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How many of you had indications, but no diagnosis and then later developed full-blown celiac?   12 members have voted

  1. 1. How many of you had indications, but no diagnosis and then later developed full-blown celiac?

    • There was indication,no treatment & later developed celiac
      4
    • I didn't develop full-blown celiac, I went on g/f diet
      4
    • I was full-blown celiac at the first idication
      1
    • I have no idea what this poll is about
      3

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6 posts in this topic

There appears to be many here that have the pre-celiac stage of gluten sensitivity and perhaps (like me), need to know the risks of non-treatment. Due to misdiagnosis or perhaps poor advice from their doctor, those who had even a slight positive in any of the blood tests were not counseled to go on a gluten-free diet ... did they develop full-blown celiac later in life?

Gretchen

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It's hard for me to say whether or not I had celiac disease before I was tested...either I was asymptomatic or I developed the disease over the past 5 mos.

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I had neg. blood tests (without serum IgA to check for deficiency, so they are inconclusive), then after the doctor refused a biopsy I went gluten-free. I had tried the diet before and always felt better off wheat/gluten. Then went back on gluten for two months for the biopsy, which also came back negative. Enterolab tests showed positive for antibodies and genes.

I do not have an official diagnosis and I will not go back on gluten to try to get one. The two months back on gluten made me so sick it took a good 4 months to start feeling better and even now, eight months later, I am still having problems digesting other foods. I am definitely gluten intolerant and I am not willing to spend my life being sick waiting to get "full blown" Celiac. I carry the genes and react to gluten, that is a diagnosis in my mind.

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My mother has Celiac and an area hospital was doing a free screening for family members due to a study they were doing. The Tissue transglutaminase IgA Elisa result was 39.8, which they rated as a moderate positive. Follow-up blood testing, however, was negative - Reticulain AB, Endomysal AB, IgA, Anti-Gliadin IgG and IgA. That was in 2000. (I don't know much about these tests.)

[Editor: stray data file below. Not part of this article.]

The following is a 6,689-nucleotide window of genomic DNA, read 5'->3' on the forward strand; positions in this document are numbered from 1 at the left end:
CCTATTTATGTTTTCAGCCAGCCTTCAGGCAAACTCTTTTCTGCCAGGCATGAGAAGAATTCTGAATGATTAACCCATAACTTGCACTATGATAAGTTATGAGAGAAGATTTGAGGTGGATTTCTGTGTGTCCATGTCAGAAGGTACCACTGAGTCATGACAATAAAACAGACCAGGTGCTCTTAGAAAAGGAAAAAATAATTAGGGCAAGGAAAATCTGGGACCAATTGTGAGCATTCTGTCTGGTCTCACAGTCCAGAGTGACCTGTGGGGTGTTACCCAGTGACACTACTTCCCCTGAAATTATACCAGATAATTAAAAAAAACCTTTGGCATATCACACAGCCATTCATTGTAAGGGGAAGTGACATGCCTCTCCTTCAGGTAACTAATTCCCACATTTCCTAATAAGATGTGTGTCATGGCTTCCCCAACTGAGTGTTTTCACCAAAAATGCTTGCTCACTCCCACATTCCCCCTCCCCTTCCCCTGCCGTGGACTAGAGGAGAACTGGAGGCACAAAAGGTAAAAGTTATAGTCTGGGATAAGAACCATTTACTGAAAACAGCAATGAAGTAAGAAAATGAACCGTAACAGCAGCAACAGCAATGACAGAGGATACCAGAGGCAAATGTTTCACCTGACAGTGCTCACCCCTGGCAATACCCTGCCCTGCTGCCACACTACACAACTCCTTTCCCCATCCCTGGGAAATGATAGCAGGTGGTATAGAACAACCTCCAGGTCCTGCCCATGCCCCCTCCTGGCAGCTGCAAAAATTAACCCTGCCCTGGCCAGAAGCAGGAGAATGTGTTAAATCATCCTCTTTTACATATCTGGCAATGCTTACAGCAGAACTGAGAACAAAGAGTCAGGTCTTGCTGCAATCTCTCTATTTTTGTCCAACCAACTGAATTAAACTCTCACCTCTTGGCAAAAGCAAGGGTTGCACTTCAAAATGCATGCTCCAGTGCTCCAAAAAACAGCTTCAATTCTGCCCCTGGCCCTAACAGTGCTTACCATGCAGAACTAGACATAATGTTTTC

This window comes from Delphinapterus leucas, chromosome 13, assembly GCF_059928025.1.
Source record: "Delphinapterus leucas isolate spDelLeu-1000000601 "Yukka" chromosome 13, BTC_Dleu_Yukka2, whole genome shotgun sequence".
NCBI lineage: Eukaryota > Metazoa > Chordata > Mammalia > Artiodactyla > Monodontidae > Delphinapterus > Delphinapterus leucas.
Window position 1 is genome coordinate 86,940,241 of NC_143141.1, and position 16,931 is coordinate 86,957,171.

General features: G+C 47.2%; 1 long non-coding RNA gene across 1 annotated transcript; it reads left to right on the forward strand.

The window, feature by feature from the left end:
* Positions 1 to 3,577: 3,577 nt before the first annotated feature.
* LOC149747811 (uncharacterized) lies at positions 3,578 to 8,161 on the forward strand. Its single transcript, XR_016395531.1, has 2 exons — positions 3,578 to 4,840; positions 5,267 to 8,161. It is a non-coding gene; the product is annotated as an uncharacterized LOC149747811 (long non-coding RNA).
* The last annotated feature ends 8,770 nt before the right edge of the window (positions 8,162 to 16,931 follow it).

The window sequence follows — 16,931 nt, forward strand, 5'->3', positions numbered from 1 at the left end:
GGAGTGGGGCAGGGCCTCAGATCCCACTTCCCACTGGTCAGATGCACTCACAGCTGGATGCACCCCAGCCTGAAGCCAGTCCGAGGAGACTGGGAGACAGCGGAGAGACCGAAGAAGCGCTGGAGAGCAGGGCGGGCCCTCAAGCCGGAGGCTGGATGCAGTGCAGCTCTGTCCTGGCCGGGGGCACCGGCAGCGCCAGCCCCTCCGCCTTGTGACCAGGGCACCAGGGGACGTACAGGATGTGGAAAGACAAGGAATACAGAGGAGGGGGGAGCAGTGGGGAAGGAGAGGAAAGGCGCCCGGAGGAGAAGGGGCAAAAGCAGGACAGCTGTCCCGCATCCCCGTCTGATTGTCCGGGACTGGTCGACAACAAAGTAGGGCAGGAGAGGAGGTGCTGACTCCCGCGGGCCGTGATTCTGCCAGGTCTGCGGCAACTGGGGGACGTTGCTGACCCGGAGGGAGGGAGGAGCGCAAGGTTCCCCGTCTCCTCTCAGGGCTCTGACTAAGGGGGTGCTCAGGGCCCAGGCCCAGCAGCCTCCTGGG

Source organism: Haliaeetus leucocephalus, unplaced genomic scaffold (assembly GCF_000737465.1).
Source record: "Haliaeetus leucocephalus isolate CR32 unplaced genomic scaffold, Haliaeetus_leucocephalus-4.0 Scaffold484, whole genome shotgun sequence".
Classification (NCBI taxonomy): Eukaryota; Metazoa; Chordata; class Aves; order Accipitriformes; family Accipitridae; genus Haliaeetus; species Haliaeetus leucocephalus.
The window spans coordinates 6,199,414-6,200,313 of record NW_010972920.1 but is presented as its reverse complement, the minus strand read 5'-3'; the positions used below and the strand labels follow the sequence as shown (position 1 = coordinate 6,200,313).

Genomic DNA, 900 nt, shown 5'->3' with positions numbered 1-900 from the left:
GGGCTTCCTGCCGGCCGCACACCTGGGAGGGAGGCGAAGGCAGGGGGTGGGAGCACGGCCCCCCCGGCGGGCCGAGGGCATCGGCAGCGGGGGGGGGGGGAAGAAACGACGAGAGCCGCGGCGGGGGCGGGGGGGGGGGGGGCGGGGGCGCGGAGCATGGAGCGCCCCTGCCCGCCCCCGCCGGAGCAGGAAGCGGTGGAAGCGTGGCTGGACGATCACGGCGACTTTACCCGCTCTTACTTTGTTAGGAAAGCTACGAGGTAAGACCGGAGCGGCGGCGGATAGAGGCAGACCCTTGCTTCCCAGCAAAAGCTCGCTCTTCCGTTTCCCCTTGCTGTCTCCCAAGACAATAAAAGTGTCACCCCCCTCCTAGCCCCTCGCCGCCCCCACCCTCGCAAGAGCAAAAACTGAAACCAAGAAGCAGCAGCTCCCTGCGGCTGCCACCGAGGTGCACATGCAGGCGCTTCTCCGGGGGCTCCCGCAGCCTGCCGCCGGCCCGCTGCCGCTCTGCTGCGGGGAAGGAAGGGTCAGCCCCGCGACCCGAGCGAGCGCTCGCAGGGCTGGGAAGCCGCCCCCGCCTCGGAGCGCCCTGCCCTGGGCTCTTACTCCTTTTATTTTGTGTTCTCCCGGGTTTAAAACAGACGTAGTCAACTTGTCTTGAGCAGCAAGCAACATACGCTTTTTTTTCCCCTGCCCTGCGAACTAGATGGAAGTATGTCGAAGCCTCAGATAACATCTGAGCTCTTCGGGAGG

A month ago, during my physical, I asked to be screened again. I wasn't having any symptoms (that I recognized as such - now I think I may have had symptoms for a few years, perhaps on and off). The Tt IgA came back as 124 this time - anything over 30 was again a moderate to strong positive. The other 3 tests were negative. I had an endoscopy last week, and some evidence of "scalloping" was seen. I'm waiting for the biopsy results, but after all I've read on these posts, I'd be quite surprised if it was negative.

But then again, I haven't seen much on the endoscopy itself, only the biopsy.

So, so far I'd say it looks like I did develop Celiac. I'm not gluten-free, never have been, but will go gluten-free upon receiving the biopsy results.

Is there any reason to wait?

Or, since only one blood test was positive, should I not be so sure it is Celiac?

Maybe this is the wrong area to be posting these questions.

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Armarti2,

My understanding is that the tTg is the most specific... especially to damage. If it would help, you could probably do a web-search on that test and you can pull up a ton of studies and articles. Your mother has it, which is a pretty good indication that you're geneticallly pre-disposed. Sometimes those blood tests are strange and the more I learn the more I have found that there are seldom who have all positive... however, they have still benefited greatly from going gluten free. It is also not uncommon for your not to be experiencing the typical celiac symptoms... there is such a thing as silent celiac, yet it doesn't mean that your body is not being adversly effected. It's great to hear that such screening & studies are being taken place and that they found you :)

Good luck!

Gretchen

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Thanks, Gretchen.

Well, it's official - the biopsy results are positive. I think they were a little suprised at my reaction - I took it as good news, because now I can move forward! (Ok, I am having a "send off" tonight and having a beer or two.) :D

So, I can now answer your original question:

those who had even a slight positive in any of the blood tests were not counseled to go on a gluten-free diet ... did they develop full-blown celiac later in life?

Yep!

-Amy

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